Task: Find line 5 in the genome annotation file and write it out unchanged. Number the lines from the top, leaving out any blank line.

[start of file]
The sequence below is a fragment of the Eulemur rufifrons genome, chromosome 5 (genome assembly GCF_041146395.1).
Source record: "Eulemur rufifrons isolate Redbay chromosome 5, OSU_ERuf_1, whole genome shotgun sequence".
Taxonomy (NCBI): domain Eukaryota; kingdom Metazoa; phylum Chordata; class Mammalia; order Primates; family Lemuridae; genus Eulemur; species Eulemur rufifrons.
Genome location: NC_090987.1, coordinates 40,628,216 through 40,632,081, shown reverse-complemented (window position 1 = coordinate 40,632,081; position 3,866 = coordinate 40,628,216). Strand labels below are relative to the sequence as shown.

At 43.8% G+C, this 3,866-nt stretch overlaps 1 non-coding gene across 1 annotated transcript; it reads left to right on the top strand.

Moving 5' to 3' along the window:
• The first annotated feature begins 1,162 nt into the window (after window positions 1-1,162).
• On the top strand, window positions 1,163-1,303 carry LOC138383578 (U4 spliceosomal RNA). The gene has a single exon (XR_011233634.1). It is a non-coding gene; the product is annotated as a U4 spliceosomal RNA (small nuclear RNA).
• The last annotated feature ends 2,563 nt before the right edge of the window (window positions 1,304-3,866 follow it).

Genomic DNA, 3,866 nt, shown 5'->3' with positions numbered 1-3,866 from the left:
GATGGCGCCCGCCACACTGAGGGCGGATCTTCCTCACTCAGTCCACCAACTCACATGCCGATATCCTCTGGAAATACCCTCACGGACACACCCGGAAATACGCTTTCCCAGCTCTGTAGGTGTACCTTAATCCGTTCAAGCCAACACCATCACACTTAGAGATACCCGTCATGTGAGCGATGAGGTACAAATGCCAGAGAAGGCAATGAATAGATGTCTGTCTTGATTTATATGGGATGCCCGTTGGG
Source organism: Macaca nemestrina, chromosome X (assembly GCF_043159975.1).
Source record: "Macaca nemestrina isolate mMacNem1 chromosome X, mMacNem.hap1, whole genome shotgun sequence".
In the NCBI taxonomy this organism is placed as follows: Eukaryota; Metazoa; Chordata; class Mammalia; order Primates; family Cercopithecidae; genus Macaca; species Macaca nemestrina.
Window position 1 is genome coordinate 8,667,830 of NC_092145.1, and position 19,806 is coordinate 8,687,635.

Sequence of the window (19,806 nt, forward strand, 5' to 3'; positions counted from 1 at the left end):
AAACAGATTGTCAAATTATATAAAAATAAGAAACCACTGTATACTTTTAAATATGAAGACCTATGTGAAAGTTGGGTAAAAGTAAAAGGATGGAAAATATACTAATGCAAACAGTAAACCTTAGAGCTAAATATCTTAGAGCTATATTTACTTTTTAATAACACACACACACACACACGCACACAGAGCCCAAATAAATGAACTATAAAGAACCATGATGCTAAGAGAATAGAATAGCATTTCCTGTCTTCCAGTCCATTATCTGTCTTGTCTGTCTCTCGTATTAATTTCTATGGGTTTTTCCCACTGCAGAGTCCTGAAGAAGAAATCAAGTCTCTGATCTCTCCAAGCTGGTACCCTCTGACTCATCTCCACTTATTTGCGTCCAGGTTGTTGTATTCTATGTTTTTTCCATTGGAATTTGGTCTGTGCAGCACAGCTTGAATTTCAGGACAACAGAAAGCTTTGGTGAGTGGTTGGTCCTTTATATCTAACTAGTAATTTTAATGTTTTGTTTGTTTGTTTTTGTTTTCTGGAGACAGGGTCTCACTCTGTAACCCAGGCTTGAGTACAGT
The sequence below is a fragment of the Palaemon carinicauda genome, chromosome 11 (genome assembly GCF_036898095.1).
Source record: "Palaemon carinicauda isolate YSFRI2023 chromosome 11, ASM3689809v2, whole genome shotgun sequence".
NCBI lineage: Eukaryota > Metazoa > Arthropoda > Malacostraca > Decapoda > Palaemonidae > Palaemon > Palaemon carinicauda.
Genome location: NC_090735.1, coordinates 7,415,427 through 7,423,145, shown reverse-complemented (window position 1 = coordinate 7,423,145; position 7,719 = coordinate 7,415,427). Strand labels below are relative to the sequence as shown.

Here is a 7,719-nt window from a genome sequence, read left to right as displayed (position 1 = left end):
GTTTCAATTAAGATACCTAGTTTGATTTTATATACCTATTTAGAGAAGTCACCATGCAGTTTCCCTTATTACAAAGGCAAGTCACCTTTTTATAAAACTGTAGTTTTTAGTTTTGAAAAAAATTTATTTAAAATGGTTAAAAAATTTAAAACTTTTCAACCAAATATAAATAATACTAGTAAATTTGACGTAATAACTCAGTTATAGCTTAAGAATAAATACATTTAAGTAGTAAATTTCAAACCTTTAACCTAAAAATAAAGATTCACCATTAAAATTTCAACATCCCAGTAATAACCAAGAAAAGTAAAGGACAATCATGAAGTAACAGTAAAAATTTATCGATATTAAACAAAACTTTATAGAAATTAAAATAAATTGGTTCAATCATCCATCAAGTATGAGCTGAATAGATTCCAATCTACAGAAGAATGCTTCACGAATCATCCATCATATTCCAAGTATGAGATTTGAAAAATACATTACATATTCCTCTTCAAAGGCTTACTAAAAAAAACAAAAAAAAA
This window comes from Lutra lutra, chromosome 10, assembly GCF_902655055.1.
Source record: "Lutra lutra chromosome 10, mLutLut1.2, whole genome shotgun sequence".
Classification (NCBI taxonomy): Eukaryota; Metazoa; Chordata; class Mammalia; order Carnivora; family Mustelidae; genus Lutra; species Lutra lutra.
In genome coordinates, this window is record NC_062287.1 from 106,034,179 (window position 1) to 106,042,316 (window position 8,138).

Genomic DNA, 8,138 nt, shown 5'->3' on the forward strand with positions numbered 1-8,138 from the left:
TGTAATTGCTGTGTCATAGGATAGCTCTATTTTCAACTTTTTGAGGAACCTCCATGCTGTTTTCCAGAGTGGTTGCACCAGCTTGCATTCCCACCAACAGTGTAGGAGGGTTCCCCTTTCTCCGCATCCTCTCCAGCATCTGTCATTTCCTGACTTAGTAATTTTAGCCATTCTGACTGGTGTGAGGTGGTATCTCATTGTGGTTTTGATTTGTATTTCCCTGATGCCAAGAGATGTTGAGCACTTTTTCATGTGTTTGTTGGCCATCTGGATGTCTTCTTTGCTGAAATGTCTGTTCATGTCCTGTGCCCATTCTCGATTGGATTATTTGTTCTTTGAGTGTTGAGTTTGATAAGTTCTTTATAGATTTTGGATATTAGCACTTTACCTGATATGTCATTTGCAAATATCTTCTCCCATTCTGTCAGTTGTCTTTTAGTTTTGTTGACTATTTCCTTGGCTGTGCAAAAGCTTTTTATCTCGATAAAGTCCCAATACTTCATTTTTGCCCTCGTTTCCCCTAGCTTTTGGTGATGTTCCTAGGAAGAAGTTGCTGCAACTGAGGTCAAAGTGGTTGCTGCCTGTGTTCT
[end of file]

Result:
At 43.8% G+C, this 3,866-nt stretch overlaps 1 non-coding gene across 1 annotated transcript; it reads left to right on the top strand.